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  • Translator: Sebastian Betti Reviewer: Gisela Giardino

  • A few days ago we were talking with my kids at home

  • and I was telling them that we were living a historic moment,

  • that we would never forget these days.

  • And one of them said to me,

  • "Mom, I want to live a historic moment, but a good one."

  • I do research on education

  • and I feel like the pandemic forced us

  • into a kind of global educational experiment

  • that's making us explore, unintentionally,

  • what's going on in a hyper-connected world

  • where we cannot attend a physical school.

  • I've been thinking a lot about that these days.

  • Is there anything we can learn

  • from this educational scenario that we didn't choose?

  • And I do think so, that we're learning some important things.

  • I'd like to share with you three of those ideas

  • I'm thinking about these days

  • and hopefully they will help us

  • keep thinking further about education from now on.

  • The first is that, for the first time, all teachers together

  • have the urgency to take courage and try new ways of teaching.

  • Innovation in education is something that has been discussed for some time now,

  • but has been a compartmentalized venture.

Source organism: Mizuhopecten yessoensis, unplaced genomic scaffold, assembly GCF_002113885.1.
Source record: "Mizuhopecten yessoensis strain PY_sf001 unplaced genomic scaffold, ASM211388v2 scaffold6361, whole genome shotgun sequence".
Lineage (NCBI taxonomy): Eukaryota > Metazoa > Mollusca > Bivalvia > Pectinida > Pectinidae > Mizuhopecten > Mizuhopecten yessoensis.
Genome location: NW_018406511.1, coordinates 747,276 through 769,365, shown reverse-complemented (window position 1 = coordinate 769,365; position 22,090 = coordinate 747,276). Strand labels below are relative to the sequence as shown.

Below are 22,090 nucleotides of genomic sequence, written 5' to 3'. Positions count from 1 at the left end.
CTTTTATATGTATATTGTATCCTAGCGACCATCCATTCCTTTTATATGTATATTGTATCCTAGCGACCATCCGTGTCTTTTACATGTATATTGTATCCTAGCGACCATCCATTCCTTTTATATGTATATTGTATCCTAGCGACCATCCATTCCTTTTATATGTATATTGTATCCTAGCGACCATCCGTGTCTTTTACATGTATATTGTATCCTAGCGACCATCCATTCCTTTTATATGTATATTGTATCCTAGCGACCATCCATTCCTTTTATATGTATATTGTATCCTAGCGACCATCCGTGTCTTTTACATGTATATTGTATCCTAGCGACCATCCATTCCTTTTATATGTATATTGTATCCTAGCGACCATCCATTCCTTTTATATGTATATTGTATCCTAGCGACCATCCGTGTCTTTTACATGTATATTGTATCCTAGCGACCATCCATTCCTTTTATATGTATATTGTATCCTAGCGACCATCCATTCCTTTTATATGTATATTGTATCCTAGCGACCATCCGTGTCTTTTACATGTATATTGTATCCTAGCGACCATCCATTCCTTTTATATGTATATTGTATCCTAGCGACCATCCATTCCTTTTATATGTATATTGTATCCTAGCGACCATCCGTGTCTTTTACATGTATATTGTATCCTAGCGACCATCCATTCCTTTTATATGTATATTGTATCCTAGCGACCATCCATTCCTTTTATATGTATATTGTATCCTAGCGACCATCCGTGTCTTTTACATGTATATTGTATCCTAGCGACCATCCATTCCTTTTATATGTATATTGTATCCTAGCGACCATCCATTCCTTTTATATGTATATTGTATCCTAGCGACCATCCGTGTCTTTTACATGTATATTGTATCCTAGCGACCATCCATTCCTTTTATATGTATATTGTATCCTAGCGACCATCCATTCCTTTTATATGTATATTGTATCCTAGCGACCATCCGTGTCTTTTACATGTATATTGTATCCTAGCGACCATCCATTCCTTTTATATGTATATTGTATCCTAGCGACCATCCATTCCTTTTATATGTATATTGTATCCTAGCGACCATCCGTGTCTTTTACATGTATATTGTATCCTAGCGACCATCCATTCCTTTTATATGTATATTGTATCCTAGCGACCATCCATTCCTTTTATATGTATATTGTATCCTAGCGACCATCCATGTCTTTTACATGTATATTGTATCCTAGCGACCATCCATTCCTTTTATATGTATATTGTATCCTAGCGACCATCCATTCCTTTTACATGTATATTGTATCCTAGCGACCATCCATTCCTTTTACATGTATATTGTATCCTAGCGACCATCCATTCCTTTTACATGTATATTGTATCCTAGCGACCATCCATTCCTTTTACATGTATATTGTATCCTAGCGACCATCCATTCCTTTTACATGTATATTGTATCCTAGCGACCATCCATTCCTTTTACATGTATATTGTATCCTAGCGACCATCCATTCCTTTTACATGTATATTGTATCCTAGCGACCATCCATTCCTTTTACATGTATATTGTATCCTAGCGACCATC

• And overnight, everyone at the same time

  • had to help each other take a huge leap.

  • With a lot of effort and forced by the emergency,

  • those of us dedicated to teaching

  • we have to redesign our classes remotely

  • and in that process we are daring to try

  • new ways of doing things.

  • And we realized we didn't have to reinvent the wheel.

  • That there were many things already available

  • but we had never had until now

  • the urgent need to use them.

  • Videos, tutorials, online books, remote learning platforms,

  • social networks, e-mails, video calls,

  • whatever gives us results to keep teaching

  • and especially to stay connected with our students, with their families,

  • which is so important these days.

  • And the good news in the middle of all this, I think,

  • is that once we try them, we use them,

  • those strategies become ours,

  • they become part of our know-how,

  • of our toolbox.

  • And little by little in the midst of the frustration that comes

  • with having to adapt so quickly even trying to be patient,

  • being kind to ourselves when things don't go so well,

  • because we're also learning,

  • we begin to enjoy the taste of trying new ways of teaching and learning.

  • And this isn't just happening in the formal system.

  • Today, teachers of all kinds

  • are teaching online what they know.

  • From yoga classes to knitting workshops.

  • Even people with a vocation to teach are bringing themselves to do it.

  • I don't know if you saw these days

  • that old man who started teaching how to use the computer

  • to do banking operations, for people his age.

  • We're learning in community.

  • The second thought these days

  • is that we are witnessing what happens when we radically change

  • how we use our time to learn.

  • In a research we did last year,

  • we asked groups of teenagers to imagine the ideal school.

  • And there was something that came up over and over again.

  • Boys and girls would mention consistently that the school they dreamed of

  • had a space, at least in part,

  • to choose what to learn, when and how.